What is an echocardiogram?
The echocardiogram, or “echo” test, is an extremely useful test that allows your doctor to study your heart; when interpreted by our trained cardiologists at Tanner, the results are very accurate. The echocardiogram reveals important information; for instance, it helps detect problems with the heart valves such as aortic stenosis or mitral valve prolapse, and helps evaluate congenital heart disease. The echocardiogram is also a good way to get an overall idea of how your heart is functioning.
The standard echocardiogram is an easy, simple and noninvasive test. While you are on an examination table, a trained Tanner technologist holds a small device called a sound-wave transducer against your chest, sliding it back and forth. A gel-like substance might be applied to your chest to help slide the transducer. By aiming the transducer, the technologist will be able to get a clear image of most of the important areas of your heart.
Echo tests are sometimes used in conjunction with stress tests
If this is the test your doctor ordered, an echo test is first made while you’re resting, and then repeated during exercise. Your doctor will study your test results for changes in the function of the heart muscle when exercise is performed. Deterioration in muscle function during exercise can indicate that there is a problem with your heart.
If you are able to achieve the target heart rate and the images are of good technical quality, a stress echo can diagnose disease in more than 85 percent of patients with coronary artery disease, and exclude disease in 90 percent of patients where test results are normal.
A special microphone, called a Doppler microphone, can be used during the test to listen to blood flow. Sounds you may hear are part of the Doppler signal. You may be asked to change positions during the exam in order for the technologist to get images of different areas of your heart. You may also be asked to hold your breath at times during the exam.
Why is your doctor requesting an echocardiogram?
Your doctor may order an echocardiogram for several reasons, including:
- To determine the presence of many types of heart disease
- To follow the progress of heart valve disease over time
- To evaluate the effectiveness of medical or surgical treatments
- To assess the overall function of your heart
How does the echocardiogram work?
The transducer sends sound waves toward the heart. The sound waves bounce off the heart, are collected by the transducer, processed by a computer, assembled into a two-dimensional image of the beating heart, and then displayed on a screen.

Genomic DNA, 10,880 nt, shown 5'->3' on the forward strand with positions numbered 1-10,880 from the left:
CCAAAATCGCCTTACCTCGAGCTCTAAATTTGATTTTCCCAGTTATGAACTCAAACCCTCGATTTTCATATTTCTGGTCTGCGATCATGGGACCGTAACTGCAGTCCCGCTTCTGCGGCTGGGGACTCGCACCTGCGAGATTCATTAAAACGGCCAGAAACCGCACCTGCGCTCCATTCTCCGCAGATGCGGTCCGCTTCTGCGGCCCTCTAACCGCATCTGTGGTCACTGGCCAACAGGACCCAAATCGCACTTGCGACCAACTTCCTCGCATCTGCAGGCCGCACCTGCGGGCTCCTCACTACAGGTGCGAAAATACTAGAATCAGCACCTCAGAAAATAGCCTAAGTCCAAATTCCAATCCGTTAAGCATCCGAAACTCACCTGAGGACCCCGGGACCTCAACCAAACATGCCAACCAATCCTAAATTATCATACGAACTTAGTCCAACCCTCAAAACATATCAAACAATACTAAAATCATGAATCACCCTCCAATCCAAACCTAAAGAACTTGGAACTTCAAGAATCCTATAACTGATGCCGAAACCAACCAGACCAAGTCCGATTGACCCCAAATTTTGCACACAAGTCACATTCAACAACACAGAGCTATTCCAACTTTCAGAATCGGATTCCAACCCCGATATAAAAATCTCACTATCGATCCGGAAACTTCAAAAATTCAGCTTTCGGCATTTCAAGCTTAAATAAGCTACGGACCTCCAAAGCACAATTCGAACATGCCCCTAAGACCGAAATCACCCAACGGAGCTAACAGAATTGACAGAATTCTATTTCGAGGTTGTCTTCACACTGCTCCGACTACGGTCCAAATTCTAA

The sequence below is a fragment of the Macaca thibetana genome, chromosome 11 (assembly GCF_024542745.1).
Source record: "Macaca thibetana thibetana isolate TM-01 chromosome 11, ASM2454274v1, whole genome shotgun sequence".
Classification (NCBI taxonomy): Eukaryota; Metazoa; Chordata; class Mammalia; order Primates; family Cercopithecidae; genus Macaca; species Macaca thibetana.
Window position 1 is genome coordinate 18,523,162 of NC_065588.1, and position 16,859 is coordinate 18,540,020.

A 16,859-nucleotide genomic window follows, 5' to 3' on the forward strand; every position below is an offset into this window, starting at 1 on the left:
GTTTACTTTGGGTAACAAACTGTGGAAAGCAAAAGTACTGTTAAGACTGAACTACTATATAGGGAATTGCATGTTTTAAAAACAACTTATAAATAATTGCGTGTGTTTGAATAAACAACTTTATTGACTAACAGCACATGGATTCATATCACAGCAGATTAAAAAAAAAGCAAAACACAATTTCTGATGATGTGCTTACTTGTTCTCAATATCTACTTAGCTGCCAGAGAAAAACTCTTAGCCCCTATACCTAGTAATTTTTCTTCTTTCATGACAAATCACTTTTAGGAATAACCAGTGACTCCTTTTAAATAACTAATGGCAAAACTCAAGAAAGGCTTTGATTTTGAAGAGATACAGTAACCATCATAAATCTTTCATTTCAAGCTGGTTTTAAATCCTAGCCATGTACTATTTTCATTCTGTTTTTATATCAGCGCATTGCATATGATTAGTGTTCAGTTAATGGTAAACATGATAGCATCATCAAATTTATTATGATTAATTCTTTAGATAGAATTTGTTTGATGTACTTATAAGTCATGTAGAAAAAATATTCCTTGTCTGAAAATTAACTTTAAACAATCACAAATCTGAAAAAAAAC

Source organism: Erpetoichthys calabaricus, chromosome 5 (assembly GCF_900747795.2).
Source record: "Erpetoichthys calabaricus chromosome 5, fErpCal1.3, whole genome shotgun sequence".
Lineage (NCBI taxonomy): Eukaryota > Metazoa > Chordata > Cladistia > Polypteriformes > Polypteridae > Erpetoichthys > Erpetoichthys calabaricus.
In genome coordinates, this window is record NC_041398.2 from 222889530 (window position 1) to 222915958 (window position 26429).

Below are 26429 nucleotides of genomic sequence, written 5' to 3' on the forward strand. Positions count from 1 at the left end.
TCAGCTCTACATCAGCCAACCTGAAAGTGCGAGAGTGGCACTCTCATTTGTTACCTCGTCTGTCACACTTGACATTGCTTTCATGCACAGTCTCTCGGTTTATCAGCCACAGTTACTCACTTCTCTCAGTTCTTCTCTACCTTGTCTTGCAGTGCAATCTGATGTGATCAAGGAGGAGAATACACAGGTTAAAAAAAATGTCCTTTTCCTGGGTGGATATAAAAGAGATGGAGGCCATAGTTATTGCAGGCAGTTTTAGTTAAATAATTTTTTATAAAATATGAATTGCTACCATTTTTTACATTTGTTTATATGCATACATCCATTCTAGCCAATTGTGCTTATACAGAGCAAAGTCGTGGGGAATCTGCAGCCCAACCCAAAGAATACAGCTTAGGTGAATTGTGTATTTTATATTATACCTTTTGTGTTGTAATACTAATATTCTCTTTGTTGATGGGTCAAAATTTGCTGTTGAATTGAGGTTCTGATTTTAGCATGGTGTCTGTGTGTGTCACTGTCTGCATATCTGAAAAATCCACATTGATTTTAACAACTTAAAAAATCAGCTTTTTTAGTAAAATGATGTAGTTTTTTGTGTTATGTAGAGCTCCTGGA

An echocardiogram is entirely safe. There are several types of echocardiograms, as we’ll explain below. Your doctor will determine which is right for you.
Types of echocardiograms
- Transthoracic echocardiogram - This painless test is similar to X-ray, without the radiation. The health professional performing the test will place a hand-held device (a transducer) on your chest. The transducer transmits high frequency sound waves called ultrasound. The sound waves bounce off the different areas in your heart muscle, producing images and sounds that the cardiologist will use to detect any problems your heart may have.
- Transesophageal echocardiogram (TEE) - In this test, the transducer is inserted down the throat into the esophagus. Because the esophagus is located close to the heart, the doctor can obtain a clear picture of your heart’s structure. This type of echocardiogram can create images of cardiac structures that are difficult to see from a standard echo test. It also offers a way to view images during heart surgery.
- Stress echocardiogram - Like the nuclear stress test, this is performed while you exercise on a treadmill or stationary bicycle. The doctor uses this test to see how the heart's walls move and its pumping action when you’re exercising. It’s important because the test can show a lack of blood flow that your doctor can’t always see from other heart tests.
- Dobutamine (or adenosine/sestamibi) stress echocardiogram - This is another type of stress echocardiogram, which is used if you are unable to exercise on a treadmill or stationary bike. In this test, the stress is obtained by giving a drug that stimulates the heart as if you were exercising. This test can help your doctor determine how well your heart tolerates activity, and how likely you are to have coronary artery disease (blocked arteries). It can also help to determine the effectiveness of your cardiac treatment plan.
How do I prepare?
- Do not eat or drink for three hours prior to the procedure (to reduce the likelihood of nausea). Diabetics, particularly those who use insulin, will need special instructions from the physician's office.
- Do not drink or eat caffeine products (cola, chocolate, coffee, tea) for 24 hours before the test. Caffeine will interfere with the results of your test.
- Since many over-the-counter medications contain caffeine, do not take any over-the-counter medications that contain caffeine for 24 hours before the test.
- Do not take the following heart medications for 24 hours before your test unless your doctor tells you otherwise, or unless the medication is needed to treat chest discomfort: beta blockers (for example, Tenormin, Lopressor, Toprol, or Inderal), isosorbide dinitrate (for example, Isordil, Sorbitrate), isosorbide mononitrate (for example, Ismo, Imdur, Monoket), nitroglycerin (for example, Deponit, Nitrostat, Nitropatches).
- If you use an inhaler for your breathing, please bring it to the stress echo test.
- If you are scheduled for a dobutamine stress echo and you have a pacemaker, please contact your doctor for specific instructions. Your device may need to be checked before the test.
How long will it take?
This test is completely safe and usually takes about 10 to 20 minutes.